How can being inefficient make you more productive?
We think of efficiency as critical in nearly every aspect of our lives. Do your studying with efficiency to become a better student; keep a tight schedule in the office to make you a better worker. It’s therefore no surprise that there are countless books teaching how to efficiently deal with everything from emails to our calendars.
But what if they have it all wrong? What if, in trying to be uber-efficient, we’re actually making ourselves less productive? In my research for my book, The Chaos Imperative, I found that a little bit of chaos—deliberate inefficiency—plays a positive and vital role in our lives. Specifically, we can use chaos to foster innovation.
Here are three ways how:
- Allow for unstructured white space. It’s tempting to try and squeeze every minute of the day. Tightly schedule meetings, manage your studying, respond to emails on the train to and from work. But it turns out that white space—that is, time that is purposefully kept unscheduled—can actually make us more productive. It allows for reflection time, unexpected conversations, and unlikely connections. Kids who get more recess prove to be better students; workers who receive more time to be off-task are more innovative.This doesn’t mean that we should become slackers. Rather, the point is to have contained white space in your day.
- Let your mind wander. Have you ever had one of those moments when you’ve been working tirelessly on a project, only to feel like you’re up against a brick wall? The temptation is to keep at it and take the problem head on. But new neurological research suggests that our brains are actually wired to figure out tough problems when we let our minds wander. It’s as if we have a huge problem-solving machine that only gets activated when we’re not focusing on other tasks. Einstein came up with the theory of relativity while leaning back on his chair. JK Rawlings imagined the world of Harry Potter while being stuck on a train without a pen. But, ironically, we deprive our brains from accessing this powerful engine by being efficient.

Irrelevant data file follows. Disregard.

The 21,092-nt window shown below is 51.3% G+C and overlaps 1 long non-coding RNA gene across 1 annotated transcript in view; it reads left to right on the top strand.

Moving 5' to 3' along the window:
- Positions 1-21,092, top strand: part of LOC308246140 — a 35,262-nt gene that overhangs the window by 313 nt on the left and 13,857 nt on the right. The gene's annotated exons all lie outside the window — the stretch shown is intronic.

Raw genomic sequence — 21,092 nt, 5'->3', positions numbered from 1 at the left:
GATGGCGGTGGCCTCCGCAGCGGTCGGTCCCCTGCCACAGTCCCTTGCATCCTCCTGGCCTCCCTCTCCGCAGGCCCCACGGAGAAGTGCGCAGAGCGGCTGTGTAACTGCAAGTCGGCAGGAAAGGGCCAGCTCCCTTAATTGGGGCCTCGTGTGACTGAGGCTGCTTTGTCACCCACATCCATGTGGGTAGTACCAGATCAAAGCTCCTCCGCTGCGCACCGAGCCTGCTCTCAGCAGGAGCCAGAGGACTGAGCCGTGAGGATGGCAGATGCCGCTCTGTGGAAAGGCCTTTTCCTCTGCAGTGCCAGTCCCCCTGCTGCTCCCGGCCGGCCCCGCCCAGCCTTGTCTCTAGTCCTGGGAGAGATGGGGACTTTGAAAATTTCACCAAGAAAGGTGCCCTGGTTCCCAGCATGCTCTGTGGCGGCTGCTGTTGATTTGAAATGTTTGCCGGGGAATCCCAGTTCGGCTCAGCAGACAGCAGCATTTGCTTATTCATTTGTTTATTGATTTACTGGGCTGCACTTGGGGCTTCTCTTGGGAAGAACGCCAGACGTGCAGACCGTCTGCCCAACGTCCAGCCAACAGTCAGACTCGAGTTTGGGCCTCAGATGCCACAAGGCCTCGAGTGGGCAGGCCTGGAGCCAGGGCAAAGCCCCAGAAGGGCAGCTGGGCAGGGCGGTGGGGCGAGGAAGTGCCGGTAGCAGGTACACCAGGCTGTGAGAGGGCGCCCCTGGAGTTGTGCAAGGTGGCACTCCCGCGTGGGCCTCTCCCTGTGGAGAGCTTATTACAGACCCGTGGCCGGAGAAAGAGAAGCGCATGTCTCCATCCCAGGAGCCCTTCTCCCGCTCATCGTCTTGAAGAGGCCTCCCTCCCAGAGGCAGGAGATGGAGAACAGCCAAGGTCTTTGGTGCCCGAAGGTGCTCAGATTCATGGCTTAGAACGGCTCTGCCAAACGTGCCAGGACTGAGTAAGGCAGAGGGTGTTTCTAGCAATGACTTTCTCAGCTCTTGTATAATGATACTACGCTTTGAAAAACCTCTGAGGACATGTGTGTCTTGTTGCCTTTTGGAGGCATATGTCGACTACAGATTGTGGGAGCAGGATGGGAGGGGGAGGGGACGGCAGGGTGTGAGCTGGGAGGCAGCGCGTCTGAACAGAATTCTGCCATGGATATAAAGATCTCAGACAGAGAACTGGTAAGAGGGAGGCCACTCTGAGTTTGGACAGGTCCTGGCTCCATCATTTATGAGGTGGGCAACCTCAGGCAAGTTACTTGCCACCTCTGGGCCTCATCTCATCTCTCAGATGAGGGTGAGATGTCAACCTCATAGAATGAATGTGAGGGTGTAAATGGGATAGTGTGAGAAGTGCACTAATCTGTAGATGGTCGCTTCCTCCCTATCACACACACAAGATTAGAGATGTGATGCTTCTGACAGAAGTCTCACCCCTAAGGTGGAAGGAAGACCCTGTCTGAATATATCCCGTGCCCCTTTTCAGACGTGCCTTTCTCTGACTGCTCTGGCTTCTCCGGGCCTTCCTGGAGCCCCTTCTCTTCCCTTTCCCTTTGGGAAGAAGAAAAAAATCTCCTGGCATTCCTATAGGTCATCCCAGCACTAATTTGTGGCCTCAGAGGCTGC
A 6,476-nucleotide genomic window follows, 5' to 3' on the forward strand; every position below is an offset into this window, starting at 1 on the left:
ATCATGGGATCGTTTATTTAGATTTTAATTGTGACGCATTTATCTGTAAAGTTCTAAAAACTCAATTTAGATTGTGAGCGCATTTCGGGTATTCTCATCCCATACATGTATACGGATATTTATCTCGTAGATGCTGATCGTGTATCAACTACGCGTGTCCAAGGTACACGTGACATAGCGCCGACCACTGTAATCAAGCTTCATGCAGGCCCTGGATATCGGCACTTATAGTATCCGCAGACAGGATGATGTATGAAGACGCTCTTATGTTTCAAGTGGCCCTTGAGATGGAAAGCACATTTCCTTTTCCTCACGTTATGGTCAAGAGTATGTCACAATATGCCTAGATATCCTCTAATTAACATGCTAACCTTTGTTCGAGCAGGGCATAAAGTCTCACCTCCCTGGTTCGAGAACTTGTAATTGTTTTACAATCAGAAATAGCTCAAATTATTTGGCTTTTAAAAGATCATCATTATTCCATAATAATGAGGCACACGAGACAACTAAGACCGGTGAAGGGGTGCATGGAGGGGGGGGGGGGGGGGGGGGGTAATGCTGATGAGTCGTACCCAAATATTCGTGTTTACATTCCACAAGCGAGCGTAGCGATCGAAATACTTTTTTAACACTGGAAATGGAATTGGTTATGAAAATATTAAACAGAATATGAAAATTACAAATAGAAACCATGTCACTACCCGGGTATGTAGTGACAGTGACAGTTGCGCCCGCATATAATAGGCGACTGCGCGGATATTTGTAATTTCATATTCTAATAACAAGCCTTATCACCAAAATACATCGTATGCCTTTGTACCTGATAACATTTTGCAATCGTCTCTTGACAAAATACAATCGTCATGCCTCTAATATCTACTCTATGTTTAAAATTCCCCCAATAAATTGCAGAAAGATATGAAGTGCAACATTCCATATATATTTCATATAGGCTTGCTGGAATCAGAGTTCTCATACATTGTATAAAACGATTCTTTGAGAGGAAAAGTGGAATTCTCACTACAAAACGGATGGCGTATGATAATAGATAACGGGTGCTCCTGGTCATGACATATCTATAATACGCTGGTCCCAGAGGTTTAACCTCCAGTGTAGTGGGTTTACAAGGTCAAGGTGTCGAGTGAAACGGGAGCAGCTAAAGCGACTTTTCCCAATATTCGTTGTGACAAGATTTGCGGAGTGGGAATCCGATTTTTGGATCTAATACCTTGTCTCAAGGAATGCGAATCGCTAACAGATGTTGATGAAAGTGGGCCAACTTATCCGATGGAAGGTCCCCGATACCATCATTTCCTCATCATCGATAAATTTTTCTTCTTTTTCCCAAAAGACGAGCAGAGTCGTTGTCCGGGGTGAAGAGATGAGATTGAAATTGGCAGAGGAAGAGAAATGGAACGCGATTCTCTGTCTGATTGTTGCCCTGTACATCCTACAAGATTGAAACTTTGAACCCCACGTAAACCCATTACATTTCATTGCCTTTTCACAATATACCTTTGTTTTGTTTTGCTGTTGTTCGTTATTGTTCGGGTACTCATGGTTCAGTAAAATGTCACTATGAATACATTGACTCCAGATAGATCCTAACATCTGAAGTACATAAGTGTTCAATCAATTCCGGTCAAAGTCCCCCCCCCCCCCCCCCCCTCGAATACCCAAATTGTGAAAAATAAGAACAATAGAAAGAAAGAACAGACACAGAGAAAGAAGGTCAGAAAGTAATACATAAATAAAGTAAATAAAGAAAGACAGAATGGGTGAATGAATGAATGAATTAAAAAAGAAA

- Make friends with some unusual people. Hanging out with weird people seems like the best way of wasting time if you’re trying to get something done. But these outsiders, people I call “unusual suspects,” make us think of problems in a new way. An outsider at Nintendo shook up the gaming industry and gave us Donkey Kong; a biochemist who almost got kicked out of UC Berkeley for weird behavior figured made a breakthrough that allowed us to sequence DNA. There are countless stories like this. But one thing is for sure: These aren’t the kind of individuals whom you’d see in your typical bureaucracy.
It’s tempting to keep order because it gives us predictability, safety, and seeming security. But we can’t simply sanitize our lives and at the same time expect interesting or innovative things to happen. The bottom line is that we should seek inefficiency sometimes.